The New York Times is reporting that ballet star Albert Evans has died. Evans, a former New York City Ballet principal dancer and one of the most prominent African-Americans in classical dance, passed away Monday night at Mt. Sinai Hospital in NYC after an undisclosed, brief illness.
Evans was one of only two African-American principal dancers in New York City Ballet’s 67-year history. The first was Arthur Mitchell, who is now 81.
The author reports:
“As a principal, Evans danced a huge variety of roles in the City Ballet repertoire, from classical to modern, from George Balanchine to Jerome Robbins to Christopher Wheeldon. He joined the company in 1988 and quickly rose through the ranks, becoming a soloist in 1991 and a principal in 1995. Evans retired during the spring 2010 season with an emotional farewell performance, and had been serving since then as a ballet master at the company.
‘The entire New York City Ballet family is heartbroken by the loss of our beloved friend and colleague Albert Evans,’ said Peter Martins, the company’s ballet master in chief, in a statement. “Kind, warm, generous, and always a joy to be with, Albert is quite simply irreplaceable.’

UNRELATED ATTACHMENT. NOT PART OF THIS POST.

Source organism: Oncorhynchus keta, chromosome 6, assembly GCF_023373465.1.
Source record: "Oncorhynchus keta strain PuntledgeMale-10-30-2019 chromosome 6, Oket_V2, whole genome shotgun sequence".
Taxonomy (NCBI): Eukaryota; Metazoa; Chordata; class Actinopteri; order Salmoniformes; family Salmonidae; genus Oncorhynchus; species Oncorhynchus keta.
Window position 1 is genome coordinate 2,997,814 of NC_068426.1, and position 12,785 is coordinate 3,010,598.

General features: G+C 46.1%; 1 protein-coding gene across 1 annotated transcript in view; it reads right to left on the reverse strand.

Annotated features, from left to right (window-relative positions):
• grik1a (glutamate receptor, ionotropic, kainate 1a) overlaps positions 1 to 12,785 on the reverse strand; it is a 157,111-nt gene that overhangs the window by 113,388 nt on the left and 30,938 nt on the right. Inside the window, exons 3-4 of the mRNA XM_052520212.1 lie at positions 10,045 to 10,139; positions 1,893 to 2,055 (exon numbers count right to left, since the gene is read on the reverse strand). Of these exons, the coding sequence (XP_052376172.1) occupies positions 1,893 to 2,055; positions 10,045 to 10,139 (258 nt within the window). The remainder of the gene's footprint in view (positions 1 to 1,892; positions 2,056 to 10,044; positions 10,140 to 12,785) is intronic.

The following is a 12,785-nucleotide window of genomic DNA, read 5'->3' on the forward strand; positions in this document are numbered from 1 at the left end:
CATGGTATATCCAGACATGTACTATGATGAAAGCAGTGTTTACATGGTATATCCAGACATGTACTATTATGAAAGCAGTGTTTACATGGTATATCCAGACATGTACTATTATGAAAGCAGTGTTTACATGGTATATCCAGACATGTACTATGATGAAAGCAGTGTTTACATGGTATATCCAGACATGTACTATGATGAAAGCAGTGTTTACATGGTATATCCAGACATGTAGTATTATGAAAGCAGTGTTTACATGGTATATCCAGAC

Evans was born in Atlanta, Georgia, and trained there as a youngster. In 1986, he was awarded a full scholarship to the School of American Ballet, NYCB’s official school.
His more prominent roles in Balanchine ballets included the Cavalier in ‘The Nutcracker’ and Puck in ‘A Midsummer Night’s Dream,’ among many others. He had featured roles in Wheeldon’s ‘Polyphonia’ and ‘Liturgy.’ And he originated roles in a number of works by Martins, including his 1991 ‘Sleeping Beauty,’ in which Evans danced Puss in Boots, and “Romeo + Juliet,” in which he played a commanding Prince of Verona.”
Evans was 46.
Read more at the New York Times.
This post was written by Nsenga K. Burton, founder & editor-in-chief of the Burton Wire. Follow her on Twitter @Ntellectual.